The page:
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As Conference Realignment Becomes Official, the Power 5 Era Is Over

  • The wave of realignment in the works since the summer of 2021 will commence Monday.
  • The changes are yet another indicator that college sports have become even more commercialized.
Joshua L. Jones / USA TODAY NETWORK
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The most drastic conference realignment in more than a decade begins Monday.

Over the summer, the upper echelon of college sports will consolidate from five power conferences to four. The SEC and Big Ten, armed with the two biggest conference media deals and several incoming members, have begun to pull away as the NCAA’s two super leagues. To remain competitive, the Big 12 will add four new members, and the ACC will add three. The Pac-12 will continue with just two schools—and without “power” status or a clear future.

This wave of conference realignment is yet another indicator that college sports have become more commercialized than ever. Football media dollars bankrolled these agreements, and the broadcast contracts themselves dictated their timing. Meanwhile, regionality has waned in importance, as two conferences will have schools in the Pacific and Eastern time zones for the first time.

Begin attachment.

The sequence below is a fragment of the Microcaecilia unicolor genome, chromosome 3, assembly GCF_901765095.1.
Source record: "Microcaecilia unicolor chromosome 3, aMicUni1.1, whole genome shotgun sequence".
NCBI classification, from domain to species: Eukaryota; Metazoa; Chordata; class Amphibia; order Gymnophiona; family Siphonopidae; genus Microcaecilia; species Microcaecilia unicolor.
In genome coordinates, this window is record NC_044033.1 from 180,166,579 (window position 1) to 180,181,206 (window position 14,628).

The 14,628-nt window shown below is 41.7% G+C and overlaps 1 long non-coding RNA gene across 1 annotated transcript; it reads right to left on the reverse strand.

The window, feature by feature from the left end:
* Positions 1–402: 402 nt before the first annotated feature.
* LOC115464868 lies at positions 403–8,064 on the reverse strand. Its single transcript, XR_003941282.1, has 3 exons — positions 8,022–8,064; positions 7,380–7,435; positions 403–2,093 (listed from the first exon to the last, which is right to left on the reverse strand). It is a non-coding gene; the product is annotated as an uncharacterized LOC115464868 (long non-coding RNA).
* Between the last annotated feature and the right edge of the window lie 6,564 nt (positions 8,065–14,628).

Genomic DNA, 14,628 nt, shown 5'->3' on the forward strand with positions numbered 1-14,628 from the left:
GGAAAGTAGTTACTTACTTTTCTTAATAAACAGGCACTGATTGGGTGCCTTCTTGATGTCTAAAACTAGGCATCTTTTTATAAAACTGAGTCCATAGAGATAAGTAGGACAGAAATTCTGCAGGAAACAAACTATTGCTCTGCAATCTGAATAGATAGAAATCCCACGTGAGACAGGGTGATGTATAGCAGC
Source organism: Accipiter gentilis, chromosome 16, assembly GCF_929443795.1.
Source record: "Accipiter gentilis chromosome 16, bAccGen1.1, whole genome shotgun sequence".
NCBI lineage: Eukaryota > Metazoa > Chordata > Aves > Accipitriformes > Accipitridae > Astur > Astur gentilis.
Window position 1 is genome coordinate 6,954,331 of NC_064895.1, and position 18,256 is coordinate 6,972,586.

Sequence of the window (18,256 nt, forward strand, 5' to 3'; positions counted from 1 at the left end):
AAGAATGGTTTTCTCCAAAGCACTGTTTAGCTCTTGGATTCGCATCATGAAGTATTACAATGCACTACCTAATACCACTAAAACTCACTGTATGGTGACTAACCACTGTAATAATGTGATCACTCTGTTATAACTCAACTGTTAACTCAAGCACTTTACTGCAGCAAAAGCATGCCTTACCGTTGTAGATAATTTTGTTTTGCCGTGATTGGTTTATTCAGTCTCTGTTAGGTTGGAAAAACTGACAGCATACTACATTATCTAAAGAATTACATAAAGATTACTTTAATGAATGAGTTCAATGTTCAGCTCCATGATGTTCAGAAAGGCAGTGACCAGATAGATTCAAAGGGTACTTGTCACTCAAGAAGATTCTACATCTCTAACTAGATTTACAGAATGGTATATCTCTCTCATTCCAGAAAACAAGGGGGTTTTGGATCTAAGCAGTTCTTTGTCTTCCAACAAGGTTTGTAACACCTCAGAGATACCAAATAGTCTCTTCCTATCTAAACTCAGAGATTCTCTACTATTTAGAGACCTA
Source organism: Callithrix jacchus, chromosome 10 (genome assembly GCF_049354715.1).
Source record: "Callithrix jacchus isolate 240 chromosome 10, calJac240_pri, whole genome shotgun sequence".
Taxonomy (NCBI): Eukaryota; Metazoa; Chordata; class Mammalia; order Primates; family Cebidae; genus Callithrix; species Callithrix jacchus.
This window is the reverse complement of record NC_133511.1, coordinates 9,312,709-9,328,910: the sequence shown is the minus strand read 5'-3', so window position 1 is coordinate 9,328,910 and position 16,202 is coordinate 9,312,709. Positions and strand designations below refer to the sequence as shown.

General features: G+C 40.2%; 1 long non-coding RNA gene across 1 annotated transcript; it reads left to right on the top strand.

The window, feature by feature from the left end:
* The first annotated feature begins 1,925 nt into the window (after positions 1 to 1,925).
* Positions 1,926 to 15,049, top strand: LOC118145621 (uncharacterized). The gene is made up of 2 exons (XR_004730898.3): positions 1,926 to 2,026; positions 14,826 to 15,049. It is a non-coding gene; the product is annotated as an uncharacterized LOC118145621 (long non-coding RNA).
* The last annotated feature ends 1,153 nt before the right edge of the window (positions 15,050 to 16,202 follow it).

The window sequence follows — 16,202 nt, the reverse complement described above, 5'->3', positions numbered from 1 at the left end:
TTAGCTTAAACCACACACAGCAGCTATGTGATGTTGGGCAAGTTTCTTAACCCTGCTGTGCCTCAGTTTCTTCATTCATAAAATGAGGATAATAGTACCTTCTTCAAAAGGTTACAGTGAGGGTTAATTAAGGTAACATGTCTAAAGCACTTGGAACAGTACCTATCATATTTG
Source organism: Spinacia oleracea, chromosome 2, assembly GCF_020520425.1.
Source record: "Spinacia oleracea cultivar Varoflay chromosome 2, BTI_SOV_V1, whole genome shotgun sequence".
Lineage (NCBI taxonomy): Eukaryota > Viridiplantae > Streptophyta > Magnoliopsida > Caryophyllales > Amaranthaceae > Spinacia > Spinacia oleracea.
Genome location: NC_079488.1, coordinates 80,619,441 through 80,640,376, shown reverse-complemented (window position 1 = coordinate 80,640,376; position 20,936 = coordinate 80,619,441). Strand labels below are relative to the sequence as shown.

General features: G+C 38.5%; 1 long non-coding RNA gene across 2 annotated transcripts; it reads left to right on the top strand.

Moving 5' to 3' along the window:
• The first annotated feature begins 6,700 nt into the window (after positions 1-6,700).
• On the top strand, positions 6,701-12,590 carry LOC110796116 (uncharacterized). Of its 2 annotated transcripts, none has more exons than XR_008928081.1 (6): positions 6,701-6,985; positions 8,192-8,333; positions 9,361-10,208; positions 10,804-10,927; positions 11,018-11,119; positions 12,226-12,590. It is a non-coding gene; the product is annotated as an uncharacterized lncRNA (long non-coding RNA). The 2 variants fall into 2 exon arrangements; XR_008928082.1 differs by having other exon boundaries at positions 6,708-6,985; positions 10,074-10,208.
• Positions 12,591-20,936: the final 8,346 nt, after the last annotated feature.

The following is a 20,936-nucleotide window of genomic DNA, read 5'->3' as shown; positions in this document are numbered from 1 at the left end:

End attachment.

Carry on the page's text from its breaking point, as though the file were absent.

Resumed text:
The factors driving this new era are more similar to those shaping the pro leagues than they are to amateur sports. 

The path to the changes

This year’s new Power 4 makeup, led by the super leagues of the Big Ten and SEC, took about three summers to form. 

The first dominoes fell in the summer of 2021, when Oklahoma and Texas announced they planned to leave the Big 12 for the SEC. The allure was clear: The schools agreed to join a conference that had just inked a $3 billion media deal with ABC and ESPN, which promised to be the most powerful in the country. After negotiating an early exit from the Big 12, Texas and Oklahoma will join the SEC officially Monday, marking the beginning of the realignment wave.

After the Big 12 found replacement schools, it seemed things were settling down. But the Big Ten was eyeing the opportunity to rival the SEC. The following summer, the conference, led by then commissioner Kevin Warren, made its move: USC and UCLA agreed to leave the Pac-12. Once again, two of the most valuable football brands were departing for a potential super conference. The promise that they would join the Big Ten helped usher in the biggest conference media deal in NCAA history: a mid–$7 billion deal with Fox, CBS, and NBC.

Throughout the fall and winter, power conferences explored whether they should expand further. But more moves didn’t come until summer 2023, when the Pac-12 failed to provide a lucrative media deal offer for ’24 and beyond—and collapsed.

  • Oregon and Washington agreed to join the Big Ten, a deal financed by Fox that promised at least $30 million to $40 million per year in media rights for each of the two schools, Front Office Sports reported at the time. 
  • Colorado, Utah, Arizona, and Arizona State left for the Big 12.
  • Stanford and Cal departed for the ACC. They were joined by SMU.

The Pac-12 schools technically join their new leagues Aug. 2, but they’re already as good as gone. They’ll participate in football media days for their new conferences in the coming weeks.